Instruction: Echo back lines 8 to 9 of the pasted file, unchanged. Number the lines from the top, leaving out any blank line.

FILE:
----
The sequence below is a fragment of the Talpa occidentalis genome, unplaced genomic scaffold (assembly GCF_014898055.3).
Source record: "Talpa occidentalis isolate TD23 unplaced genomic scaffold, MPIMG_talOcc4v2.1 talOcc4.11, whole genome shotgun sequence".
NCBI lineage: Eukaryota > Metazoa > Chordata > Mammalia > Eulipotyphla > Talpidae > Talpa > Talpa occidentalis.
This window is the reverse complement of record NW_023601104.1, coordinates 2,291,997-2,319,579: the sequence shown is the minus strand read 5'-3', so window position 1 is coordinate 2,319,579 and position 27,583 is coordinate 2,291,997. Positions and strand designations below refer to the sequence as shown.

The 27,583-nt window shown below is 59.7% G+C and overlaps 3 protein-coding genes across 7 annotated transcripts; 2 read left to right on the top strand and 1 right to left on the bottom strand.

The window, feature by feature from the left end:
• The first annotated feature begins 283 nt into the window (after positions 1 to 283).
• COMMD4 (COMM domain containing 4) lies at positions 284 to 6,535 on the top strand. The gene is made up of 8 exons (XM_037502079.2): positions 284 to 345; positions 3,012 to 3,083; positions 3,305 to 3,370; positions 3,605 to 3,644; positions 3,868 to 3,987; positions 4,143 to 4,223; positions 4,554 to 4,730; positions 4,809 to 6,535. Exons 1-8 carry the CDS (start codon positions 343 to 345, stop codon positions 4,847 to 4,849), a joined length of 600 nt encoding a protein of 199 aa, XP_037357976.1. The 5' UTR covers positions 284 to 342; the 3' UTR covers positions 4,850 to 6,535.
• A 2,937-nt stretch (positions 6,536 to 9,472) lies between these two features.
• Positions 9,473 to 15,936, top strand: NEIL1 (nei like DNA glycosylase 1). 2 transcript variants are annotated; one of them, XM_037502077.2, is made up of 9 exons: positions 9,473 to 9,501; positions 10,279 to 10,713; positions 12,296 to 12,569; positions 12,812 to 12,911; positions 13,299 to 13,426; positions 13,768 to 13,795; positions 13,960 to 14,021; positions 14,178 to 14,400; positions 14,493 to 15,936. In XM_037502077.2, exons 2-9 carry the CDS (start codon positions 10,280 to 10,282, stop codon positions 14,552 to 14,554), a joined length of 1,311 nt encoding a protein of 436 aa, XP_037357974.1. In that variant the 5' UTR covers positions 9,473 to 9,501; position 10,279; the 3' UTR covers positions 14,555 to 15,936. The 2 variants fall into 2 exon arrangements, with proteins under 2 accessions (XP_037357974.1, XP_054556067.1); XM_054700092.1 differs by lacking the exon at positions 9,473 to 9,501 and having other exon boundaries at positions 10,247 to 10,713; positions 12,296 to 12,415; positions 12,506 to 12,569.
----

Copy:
• COMMD4 (COMM domain containing 4) lies at positions 284 to 6,535 on the top strand. The gene is made up of 8 exons (XM_037502079.2): positions 284 to 345; positions 3,012 to 3,083; positions 3,305 to 3,370; positions 3,605 to 3,644; positions 3,868 to 3,987; positions 4,143 to 4,223; positions 4,554 to 4,730; positions 4,809 to 6,535. Exons 1-8 carry the CDS (start codon positions 343 to 345, stop codon positions 4,847 to 4,849), a joined length of 600 nt encoding a protein of 199 aa, XP_037357976.1. The 5' UTR covers positions 284 to 342; the 3' UTR covers positions 4,850 to 6,535.
• A 2,937-nt stretch (positions 6,536 to 9,472) lies between these two features.